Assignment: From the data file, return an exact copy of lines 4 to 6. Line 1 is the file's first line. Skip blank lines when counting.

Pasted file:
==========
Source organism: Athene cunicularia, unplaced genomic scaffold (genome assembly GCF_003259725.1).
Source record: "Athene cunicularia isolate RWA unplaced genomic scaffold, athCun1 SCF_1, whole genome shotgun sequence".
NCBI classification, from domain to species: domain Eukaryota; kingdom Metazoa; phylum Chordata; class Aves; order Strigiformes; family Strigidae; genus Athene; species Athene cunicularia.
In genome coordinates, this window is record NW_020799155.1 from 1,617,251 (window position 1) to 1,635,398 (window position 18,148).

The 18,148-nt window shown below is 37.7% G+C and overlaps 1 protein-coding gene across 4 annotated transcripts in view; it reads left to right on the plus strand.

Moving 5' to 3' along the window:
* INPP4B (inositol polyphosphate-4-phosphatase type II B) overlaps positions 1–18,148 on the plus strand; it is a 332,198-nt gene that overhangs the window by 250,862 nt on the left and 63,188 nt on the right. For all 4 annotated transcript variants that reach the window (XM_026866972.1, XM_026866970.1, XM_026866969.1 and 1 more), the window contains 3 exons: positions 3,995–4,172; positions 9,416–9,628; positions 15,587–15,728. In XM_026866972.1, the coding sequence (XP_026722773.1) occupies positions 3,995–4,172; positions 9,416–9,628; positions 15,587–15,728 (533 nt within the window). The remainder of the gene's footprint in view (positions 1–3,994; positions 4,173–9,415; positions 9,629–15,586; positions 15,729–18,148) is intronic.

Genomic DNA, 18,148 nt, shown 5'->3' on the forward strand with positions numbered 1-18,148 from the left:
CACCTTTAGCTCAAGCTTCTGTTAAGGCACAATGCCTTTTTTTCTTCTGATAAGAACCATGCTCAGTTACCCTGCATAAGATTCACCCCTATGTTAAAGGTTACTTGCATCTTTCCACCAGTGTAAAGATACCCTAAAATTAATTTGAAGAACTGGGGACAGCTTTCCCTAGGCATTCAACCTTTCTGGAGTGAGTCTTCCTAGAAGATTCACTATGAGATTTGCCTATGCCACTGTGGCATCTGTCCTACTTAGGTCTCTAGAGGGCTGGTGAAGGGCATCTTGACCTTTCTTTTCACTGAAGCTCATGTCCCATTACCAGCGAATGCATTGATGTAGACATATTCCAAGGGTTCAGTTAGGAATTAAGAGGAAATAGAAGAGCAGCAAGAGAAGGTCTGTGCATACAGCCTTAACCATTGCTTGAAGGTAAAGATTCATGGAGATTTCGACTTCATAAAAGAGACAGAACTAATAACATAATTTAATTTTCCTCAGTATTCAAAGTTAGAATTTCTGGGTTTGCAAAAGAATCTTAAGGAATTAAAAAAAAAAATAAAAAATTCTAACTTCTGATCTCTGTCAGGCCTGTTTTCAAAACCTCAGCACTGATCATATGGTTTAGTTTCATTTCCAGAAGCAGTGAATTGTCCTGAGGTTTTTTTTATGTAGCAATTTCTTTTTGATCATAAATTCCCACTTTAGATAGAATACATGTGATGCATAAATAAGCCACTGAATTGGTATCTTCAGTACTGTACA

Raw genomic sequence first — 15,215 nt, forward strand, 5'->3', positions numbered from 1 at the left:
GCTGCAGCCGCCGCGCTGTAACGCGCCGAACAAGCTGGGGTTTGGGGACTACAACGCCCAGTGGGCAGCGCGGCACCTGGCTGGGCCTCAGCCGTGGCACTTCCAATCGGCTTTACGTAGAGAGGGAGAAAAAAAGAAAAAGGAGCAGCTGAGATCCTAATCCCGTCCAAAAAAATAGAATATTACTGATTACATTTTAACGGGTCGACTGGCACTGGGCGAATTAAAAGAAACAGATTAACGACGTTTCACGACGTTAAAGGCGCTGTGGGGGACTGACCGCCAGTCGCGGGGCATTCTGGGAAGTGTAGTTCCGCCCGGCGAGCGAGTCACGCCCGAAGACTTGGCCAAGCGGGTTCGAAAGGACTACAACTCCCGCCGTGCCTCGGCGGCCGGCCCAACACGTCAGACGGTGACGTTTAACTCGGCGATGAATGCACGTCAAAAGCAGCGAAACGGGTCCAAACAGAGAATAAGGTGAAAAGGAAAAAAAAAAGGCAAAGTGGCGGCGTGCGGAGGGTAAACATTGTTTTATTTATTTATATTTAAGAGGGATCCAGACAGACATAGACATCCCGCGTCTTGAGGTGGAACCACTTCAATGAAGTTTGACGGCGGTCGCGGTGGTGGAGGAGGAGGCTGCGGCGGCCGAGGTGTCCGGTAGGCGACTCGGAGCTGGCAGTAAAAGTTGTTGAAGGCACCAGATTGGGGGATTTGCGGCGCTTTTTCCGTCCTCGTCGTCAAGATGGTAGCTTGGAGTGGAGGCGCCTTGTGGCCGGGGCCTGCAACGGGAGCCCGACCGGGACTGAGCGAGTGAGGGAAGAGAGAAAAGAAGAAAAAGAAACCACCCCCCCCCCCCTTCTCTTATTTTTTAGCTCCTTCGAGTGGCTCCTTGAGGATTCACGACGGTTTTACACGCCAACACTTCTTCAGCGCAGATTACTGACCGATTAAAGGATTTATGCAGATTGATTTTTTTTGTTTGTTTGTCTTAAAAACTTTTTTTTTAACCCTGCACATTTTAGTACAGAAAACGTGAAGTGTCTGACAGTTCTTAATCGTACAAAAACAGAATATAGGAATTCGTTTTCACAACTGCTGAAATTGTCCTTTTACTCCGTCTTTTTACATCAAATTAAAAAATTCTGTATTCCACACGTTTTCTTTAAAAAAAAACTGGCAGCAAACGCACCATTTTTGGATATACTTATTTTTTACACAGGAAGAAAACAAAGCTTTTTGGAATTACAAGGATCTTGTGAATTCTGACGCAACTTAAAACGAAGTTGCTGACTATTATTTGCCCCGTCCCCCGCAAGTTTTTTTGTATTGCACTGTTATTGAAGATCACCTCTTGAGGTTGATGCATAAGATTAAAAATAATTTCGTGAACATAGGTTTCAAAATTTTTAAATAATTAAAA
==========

In genome coordinates, this window is record NW_020799155.1 from 1,617,251 (window position 1) to 1,635,398 (window position 18,148).

The 18,148-nt window shown below is 37.7% G+C and overlaps 1 protein-coding gene across 4 annotated transcripts in view; it reads left to right on the plus strand.

Moving 5' to 3' along the window: